As the Occupy movement grows, some have asked if we will run candidates for office. While the movement will not push a candidate to avoid being coopted, I believe it is important to make the information on running for office available to those who are interested.
You do not need to run as an Independent; in Texas, the Democratic, Republican, and Libertarian parties all have ballot access. A county chair within each of these parties will tell you what filing fees, if any apply, and they will likely be a good resource to find volunteers to help with your campaign. The Libertarian party usually does not charge filing fees, and is always looking for good candidates; contact the state office if there is no county chair.
But if you do not wish to identify withany of these parties, here's what you want to do.
First, if you plan on soliciting ANY campaign donations, you will need to file with the Texas Ethics Commission. You can do this before you file for office, and I personally would advise it as you can get a headstart on fundraising. You will find their website at: http://www.ethics.state.tx.us/main/coh.htm . This is the site for candidates and officeholders. The shedule for deadlines for the 2012 election cycle is located HERE. Know it. Learn it. Live it. The single biggest error many candidates make is not paying attention to filing windows.
The next step is to pay attention to candidate filing windows. This information can be found at the Secretary of State's office. There is a guideline for independent candidates filing for public office here: http://www.sos.state.tx.us/elections/candidates/guide/ind.shtml . Please note that the filing deadline has changed and will officially open November 28th as there is still ongoing discussion about redistricting within the state of Texas. The Secretary of State's office can keep you up to date on this information if you contact them.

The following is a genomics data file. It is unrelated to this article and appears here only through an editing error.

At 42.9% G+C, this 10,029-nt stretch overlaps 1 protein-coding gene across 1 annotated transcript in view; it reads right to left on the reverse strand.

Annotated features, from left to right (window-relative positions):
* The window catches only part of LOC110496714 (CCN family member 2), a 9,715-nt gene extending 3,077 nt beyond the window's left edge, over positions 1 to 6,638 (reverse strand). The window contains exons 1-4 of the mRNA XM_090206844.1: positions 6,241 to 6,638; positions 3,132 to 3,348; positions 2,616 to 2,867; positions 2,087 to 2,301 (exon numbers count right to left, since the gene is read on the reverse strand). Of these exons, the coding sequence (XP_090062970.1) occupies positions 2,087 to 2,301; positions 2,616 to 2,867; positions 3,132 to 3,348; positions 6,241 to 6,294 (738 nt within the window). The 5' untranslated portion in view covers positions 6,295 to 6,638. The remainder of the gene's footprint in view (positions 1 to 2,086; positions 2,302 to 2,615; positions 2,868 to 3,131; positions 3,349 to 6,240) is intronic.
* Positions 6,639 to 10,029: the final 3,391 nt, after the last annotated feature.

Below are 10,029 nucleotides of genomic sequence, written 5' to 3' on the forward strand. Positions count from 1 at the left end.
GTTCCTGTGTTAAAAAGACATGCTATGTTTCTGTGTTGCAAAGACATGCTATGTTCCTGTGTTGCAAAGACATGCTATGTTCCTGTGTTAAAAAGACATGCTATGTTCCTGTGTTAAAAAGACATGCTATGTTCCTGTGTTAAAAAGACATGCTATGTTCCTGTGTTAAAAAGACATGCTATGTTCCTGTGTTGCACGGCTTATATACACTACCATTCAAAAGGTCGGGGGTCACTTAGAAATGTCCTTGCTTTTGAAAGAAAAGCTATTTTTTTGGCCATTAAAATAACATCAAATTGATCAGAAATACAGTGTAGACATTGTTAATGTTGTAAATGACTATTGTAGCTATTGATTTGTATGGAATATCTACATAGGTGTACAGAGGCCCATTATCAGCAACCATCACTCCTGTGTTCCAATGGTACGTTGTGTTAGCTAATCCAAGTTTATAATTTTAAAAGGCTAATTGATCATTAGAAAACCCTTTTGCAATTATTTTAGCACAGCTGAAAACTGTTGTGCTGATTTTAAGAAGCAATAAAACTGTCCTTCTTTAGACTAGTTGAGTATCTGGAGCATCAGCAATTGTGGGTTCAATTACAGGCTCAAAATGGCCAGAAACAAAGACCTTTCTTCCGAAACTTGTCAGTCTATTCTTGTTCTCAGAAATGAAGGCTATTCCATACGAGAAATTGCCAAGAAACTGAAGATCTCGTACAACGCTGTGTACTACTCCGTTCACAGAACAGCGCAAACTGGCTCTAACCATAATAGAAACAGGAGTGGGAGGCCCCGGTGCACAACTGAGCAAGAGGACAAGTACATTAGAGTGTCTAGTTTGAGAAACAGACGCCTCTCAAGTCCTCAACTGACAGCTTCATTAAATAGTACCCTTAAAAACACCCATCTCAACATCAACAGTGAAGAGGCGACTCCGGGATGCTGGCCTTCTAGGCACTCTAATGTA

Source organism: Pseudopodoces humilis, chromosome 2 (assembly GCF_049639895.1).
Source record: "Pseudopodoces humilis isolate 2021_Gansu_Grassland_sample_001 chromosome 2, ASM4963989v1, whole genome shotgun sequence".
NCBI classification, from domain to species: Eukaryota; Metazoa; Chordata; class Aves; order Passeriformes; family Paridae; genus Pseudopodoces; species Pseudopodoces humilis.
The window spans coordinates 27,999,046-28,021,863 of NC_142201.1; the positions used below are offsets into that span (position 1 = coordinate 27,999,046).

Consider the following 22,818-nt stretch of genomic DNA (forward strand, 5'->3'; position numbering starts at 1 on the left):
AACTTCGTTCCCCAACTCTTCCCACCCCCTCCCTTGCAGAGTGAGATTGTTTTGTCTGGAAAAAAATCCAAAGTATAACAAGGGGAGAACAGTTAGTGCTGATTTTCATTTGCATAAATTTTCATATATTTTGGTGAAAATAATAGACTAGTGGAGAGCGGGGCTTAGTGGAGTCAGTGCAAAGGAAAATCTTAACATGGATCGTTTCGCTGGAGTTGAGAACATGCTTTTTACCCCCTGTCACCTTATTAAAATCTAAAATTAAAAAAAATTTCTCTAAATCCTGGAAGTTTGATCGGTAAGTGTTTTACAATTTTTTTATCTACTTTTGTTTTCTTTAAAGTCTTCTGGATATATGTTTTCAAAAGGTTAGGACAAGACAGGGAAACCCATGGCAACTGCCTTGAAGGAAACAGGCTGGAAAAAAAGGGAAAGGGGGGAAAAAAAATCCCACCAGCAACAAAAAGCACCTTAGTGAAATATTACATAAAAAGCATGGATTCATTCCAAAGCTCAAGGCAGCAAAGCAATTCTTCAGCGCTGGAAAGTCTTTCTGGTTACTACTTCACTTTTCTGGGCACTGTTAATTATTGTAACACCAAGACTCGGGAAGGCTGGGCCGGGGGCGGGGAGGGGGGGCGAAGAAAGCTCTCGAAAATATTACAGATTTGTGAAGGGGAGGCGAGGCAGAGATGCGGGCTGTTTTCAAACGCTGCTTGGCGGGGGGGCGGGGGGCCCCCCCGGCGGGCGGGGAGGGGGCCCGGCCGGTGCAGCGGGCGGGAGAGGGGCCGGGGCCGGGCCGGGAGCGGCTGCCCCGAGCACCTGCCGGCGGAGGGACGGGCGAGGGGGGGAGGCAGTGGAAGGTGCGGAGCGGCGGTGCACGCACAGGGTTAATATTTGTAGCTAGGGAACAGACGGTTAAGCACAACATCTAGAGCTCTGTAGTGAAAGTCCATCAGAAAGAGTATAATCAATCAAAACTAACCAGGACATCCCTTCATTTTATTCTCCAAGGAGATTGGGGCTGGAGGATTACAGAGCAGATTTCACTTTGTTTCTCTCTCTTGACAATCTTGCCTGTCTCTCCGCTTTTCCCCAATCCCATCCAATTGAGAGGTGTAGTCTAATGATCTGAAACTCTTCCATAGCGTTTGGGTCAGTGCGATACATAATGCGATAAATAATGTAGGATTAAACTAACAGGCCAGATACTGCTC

The next step is to advise friends and family NOT to vote in the primaries. Voting in the primaries in Texas negates their right to sign your petition, and you will need those signatures. Make sure your friends are registered to vote, though, so that they can sign.
You can then begin collecting signatures. You have 75 days after the primaries to collect enough signatures to get on the ballot. You can do this by standing in public places, or attending meetings of likeminded groups.
The rules above apply only to the state of Texas. If you have any questions about how to run in your state, or if you need any further information on running in Texas, please contact me. I would be happy to help you find what you need.